I think you’ll agree that the Alesis DM10X is an exceptionally good looking piece of an electronic drum set!
But do you actually know what’s under the hood?
Is the module any good?
What about the sound quality?
And will either the mesh or the mylar heads be quiet enough to prevent your family from going nuts?
I’ve owned the DM10X and I know it inside out. So I’m giving you the answers to all those questions in this Alesis DM10X review.
the Alesis DM10X is now only available on eBay, since Alesis has launched the successor model – the DM10 MKII. Yet, this gives you the chance to get the DM10X at a fraction of its original price – and obviously a launch of a new product doesn’t make the old one any less good.
Update May 2018: Alesis has released a new version of the Alesis DM10 – the MKII – and you can check out my review of it here. The Alesis DM10X that this review is about can only be bought used now (I’ve provided links further down).
Table of Contents
Alesis DM10X Review at One Glance
The only electronic kit comparable to the Alesis DM10X is the Roland TD-11K. I owned both kits and personally loved the DM10X more than the Roland TD-11 K. You’ll see why in a minute, but the best thing for now is: the Alesis DM10X is also much cheaper than the Roland kit.[P_REVIEW post_id=619 visual=’full’]
What’s the difference between the Alesis DM10 and DM10X?
The DM10X comes with a chrome rack, a snare stand and larger pads (3 x 12” and 2 x 10”):
The Alesis DM10 by contrast has a black aluminium rack, no snare stand and smaller pads (3 x 10” and 2 x 8”):
That means the DM10X is better suited for rougher players or rougher styles of music. Just because the snare stand and the chrome rack are more sturdy and there will be more of a range to actually hit the toms.
At the same time, I seriously love the DM10X’s chrome rack. It’s something no other electronic drum set in that price range has and to me it looks very professional. Consider this if you want to take it up on stage, because your looks will influence how your audience thinks about your skills.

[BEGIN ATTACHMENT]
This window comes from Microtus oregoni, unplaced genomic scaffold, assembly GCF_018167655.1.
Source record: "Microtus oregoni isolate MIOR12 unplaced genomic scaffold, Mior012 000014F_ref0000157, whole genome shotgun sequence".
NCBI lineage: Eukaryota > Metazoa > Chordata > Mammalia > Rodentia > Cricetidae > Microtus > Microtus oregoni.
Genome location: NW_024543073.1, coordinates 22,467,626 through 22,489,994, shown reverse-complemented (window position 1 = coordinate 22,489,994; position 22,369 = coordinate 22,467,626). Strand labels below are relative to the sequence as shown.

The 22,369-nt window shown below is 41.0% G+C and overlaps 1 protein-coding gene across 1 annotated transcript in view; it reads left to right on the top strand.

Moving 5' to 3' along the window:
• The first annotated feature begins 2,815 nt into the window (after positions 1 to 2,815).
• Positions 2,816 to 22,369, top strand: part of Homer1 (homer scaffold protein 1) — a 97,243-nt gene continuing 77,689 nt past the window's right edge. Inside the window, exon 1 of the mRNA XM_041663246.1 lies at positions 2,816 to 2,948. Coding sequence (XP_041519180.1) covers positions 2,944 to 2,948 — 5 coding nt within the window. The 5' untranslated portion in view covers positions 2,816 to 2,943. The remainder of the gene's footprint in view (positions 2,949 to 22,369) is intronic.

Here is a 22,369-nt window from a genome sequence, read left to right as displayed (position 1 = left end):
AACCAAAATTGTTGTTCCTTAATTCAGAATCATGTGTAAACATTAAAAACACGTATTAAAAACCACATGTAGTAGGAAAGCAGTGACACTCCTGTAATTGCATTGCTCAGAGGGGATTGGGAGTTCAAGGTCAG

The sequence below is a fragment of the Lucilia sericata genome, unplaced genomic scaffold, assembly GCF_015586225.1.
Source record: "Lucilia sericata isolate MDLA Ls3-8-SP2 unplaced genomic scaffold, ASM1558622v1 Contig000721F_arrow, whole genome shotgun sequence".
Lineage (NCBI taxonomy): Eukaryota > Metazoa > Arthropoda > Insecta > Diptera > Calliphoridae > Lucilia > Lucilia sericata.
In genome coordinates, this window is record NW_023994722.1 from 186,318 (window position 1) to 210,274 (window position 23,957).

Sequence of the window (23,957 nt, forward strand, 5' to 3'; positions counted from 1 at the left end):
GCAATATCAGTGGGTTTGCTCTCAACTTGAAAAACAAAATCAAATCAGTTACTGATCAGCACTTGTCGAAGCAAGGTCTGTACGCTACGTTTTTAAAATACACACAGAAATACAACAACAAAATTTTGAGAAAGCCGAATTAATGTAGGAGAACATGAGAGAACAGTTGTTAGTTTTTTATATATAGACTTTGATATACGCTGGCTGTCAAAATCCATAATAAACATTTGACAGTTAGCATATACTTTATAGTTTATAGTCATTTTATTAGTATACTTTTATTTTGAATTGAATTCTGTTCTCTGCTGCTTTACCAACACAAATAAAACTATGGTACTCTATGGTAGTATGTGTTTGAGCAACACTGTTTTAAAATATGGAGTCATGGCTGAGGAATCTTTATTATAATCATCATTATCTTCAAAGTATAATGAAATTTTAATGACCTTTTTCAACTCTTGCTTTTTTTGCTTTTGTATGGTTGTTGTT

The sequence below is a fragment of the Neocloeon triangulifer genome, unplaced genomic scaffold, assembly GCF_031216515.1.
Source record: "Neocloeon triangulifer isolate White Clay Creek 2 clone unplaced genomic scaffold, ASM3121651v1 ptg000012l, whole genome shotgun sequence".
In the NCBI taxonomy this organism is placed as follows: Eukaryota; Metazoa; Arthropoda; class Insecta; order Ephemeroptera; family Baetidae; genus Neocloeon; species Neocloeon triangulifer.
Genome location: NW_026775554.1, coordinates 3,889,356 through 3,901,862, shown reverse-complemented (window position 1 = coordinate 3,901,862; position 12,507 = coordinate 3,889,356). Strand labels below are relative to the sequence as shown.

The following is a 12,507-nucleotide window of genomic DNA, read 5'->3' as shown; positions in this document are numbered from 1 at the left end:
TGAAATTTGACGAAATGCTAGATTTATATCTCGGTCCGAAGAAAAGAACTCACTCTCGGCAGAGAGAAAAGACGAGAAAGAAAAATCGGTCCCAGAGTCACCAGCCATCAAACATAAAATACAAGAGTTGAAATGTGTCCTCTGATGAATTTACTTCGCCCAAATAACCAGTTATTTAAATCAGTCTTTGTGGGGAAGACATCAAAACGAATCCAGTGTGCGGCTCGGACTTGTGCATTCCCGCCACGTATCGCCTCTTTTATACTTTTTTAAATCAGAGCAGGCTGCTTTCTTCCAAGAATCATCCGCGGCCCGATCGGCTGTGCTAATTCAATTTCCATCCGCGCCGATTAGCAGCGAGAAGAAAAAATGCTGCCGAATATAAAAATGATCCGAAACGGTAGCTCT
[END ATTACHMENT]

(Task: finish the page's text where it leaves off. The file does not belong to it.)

Of course, the DM10X is also more expensive. (You’ll find the pros and cons of the Alesis DM10 in my best electronic drum set comparison post.)
Unboxing and assembly
My Alesis DM10X came in one box of 49 x 23 x 14cm. It’s quite heavy, so I wouldn’t recommend carrying it around alone.
And this kit is a 10-piece electronic drum set. So in the box you’ll find everything you see here except for the bass drum pedal (!):
That means you would have to buy any single or double bass drum pedal of your choice (yes, the kick pad is broad and sensitive enough for a double pedal). I’ve used my all-time favorite, a Pearl Demonator double pedal, and it worked just fine!
Also not included are sticks, a drum throne and headphones. On Amazon, drum sticks and throne can be quickly added to the set in the “Frequently Bought Together” section.
As for headphones, you can get really good ones starting at about $50.
Assembling the kit will take the average human being with only two hands about 2 hours, and you can learn the exact process here. (Of course, the DM10X can also be set up for left-handed players.)
Oh, and all the cords and cables you need aren’t on the picture – but they are included! So you can plug everything in right out of the box and start playing.
The Alesis DM10 drum module
Yes, we’re still talking about the DM10X, but the module is the same for both sets and is called the “DM10” module in its own right.
The DM10 module alone used to cost about $600 until last year, and I really think it is worth the money.
As you can see the DM10 module doesn’t only have the usual buttons such as recording, metronome tempo, drum kit muting etc. It also has a built-in mixer (on the left) with which you can instantly adjust the volume of each pad, cymbal individually.
On the downside, the module doesn’t come with any kind of training functions such as the Roland TD-11K or the Yamaha DTX450K. These things are nice to have, effective and good fun. At the same time, they are not absolutely necessary.
What’s necessary though is a recording function and a metronome, and the DM10 module has both of those.